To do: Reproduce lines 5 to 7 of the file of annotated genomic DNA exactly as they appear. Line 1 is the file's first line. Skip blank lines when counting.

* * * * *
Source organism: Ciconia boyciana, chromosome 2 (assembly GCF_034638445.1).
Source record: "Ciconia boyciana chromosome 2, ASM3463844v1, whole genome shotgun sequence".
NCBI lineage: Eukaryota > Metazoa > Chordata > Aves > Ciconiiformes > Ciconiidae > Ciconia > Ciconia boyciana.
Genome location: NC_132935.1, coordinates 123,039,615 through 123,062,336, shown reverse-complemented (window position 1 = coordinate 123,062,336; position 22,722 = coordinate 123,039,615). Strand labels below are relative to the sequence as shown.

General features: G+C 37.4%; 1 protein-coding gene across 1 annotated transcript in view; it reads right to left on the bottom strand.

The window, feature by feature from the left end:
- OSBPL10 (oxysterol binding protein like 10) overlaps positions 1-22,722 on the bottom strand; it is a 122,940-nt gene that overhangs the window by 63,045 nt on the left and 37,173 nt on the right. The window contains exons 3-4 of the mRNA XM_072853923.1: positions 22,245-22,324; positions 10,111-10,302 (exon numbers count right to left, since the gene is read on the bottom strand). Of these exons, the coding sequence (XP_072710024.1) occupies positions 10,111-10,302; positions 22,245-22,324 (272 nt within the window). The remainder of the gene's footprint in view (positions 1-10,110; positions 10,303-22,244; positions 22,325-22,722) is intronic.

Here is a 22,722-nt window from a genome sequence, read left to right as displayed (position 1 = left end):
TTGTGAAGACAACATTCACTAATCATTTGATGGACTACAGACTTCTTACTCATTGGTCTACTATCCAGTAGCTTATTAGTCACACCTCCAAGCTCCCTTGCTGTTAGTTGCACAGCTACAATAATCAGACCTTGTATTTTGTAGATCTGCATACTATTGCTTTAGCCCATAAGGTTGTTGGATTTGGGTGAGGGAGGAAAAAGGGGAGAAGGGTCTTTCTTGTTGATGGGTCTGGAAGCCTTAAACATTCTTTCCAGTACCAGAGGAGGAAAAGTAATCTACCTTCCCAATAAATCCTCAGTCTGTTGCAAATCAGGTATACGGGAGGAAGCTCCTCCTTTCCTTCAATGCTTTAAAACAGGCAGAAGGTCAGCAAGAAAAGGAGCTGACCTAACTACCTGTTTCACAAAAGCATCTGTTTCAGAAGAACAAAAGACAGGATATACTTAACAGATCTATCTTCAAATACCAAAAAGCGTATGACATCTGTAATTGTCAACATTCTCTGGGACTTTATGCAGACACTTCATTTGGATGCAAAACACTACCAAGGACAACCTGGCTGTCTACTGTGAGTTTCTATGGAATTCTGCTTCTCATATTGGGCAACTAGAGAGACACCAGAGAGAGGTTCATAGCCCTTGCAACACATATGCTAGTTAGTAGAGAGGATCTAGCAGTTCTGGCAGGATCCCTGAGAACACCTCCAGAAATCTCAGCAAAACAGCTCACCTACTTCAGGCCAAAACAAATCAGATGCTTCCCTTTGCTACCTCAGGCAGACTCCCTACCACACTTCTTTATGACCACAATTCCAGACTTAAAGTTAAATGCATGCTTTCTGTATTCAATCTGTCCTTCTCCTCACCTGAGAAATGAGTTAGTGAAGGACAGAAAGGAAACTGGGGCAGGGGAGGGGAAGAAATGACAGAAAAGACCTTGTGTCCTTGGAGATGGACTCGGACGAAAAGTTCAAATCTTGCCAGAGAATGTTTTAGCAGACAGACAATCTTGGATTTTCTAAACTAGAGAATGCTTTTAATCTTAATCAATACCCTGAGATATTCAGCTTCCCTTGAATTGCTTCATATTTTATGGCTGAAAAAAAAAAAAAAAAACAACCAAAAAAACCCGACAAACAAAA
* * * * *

General features: G+C 37.4%; 1 protein-coding gene across 1 annotated transcript in view; it reads right to left on the bottom strand.

The window, feature by feature from the left end:
- OSBPL10 (oxysterol binding protein like 10) overlaps positions 1-22,722 on the bottom strand; it is a 122,940-nt gene that overhangs the window by 63,045 nt on the left and 37,173 nt on the right. The window contains exons 3-4 of the mRNA XM_072853923.1: positions 22,245-22,324; positions 10,111-10,302 (exon numbers count right to left, since the gene is read on the bottom strand). Of these exons, the coding sequence (XP_072710024.1) occupies positions 10,111-10,302; positions 22,245-22,324 (272 nt within the window). The remainder of the gene's footprint in view (positions 1-10,110; positions 10,303-22,244; positions 22,325-22,722) is intronic.